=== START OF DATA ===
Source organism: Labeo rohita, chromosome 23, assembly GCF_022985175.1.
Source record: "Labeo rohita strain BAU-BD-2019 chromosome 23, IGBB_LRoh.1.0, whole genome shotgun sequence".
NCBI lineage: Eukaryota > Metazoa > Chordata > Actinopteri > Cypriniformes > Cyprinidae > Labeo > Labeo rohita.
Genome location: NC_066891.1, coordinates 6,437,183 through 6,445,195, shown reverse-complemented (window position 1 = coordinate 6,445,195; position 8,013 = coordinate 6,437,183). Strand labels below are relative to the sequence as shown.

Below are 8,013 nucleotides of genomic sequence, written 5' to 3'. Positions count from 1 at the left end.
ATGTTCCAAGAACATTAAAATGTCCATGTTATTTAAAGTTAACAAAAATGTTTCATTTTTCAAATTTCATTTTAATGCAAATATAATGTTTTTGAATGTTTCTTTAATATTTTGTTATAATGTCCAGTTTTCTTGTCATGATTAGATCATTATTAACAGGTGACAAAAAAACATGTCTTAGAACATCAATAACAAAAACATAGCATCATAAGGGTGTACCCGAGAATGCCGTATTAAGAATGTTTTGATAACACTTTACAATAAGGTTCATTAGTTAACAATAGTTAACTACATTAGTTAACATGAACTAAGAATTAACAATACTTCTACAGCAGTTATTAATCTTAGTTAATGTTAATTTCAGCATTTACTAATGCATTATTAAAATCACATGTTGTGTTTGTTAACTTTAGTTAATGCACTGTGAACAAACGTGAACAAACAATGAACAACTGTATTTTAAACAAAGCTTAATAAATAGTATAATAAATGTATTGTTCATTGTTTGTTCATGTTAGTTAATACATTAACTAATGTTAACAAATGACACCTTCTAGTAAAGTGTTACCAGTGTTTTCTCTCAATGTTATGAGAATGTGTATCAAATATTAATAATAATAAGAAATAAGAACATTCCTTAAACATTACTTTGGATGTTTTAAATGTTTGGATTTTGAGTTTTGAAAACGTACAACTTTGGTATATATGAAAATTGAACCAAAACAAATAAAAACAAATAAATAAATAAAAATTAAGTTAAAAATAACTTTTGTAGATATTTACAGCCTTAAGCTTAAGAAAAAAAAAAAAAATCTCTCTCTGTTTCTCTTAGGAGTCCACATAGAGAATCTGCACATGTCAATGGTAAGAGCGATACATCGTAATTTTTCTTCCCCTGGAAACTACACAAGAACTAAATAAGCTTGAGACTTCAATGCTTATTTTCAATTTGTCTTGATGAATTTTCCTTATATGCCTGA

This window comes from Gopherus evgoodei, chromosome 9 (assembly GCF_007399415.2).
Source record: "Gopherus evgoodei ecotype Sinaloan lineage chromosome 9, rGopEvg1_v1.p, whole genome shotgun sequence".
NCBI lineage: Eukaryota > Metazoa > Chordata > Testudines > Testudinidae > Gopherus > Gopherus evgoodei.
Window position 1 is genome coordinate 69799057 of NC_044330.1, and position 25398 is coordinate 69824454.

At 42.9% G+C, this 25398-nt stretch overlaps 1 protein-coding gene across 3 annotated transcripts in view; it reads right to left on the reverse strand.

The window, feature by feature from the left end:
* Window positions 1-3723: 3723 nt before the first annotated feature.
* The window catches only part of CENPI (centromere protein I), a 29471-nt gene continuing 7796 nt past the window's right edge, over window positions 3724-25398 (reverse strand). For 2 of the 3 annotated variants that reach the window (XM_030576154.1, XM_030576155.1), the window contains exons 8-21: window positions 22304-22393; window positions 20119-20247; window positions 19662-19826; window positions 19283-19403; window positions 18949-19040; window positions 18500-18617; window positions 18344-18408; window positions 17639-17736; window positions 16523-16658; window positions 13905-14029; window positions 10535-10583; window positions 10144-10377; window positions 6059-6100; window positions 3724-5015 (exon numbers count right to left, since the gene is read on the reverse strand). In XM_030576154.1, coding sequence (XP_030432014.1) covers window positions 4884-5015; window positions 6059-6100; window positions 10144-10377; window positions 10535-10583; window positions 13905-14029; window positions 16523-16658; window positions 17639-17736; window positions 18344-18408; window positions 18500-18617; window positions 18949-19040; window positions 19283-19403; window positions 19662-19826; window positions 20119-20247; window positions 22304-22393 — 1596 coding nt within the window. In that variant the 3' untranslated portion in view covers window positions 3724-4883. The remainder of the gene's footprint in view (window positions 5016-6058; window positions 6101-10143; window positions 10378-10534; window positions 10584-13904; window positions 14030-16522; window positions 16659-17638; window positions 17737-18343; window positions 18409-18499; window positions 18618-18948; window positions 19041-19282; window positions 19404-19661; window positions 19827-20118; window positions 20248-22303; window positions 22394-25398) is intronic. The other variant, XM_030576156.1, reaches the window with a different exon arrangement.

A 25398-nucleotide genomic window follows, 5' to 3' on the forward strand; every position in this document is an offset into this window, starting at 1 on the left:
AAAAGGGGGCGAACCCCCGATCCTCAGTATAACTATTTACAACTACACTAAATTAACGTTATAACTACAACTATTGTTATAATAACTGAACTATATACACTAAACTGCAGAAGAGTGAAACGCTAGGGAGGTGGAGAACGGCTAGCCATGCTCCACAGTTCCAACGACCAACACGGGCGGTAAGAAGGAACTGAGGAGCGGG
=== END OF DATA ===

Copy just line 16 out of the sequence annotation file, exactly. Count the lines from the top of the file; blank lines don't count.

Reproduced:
AAAAGGGGGCGAACCCCCGATCCTCAGTATAACTATTTACAACTACACTAAATTAACGTTATAACTACAACTATTGTTATAATAACTGAACTATATACACTAAACTGCAGAAGAGTGAAACGCTAGGGAGGTGGAGAACGGCTAGCCATGCTCCACAGTTCCAACGACCAACACGGGCGGTAAGAAGGAACTGAGGAGCGGG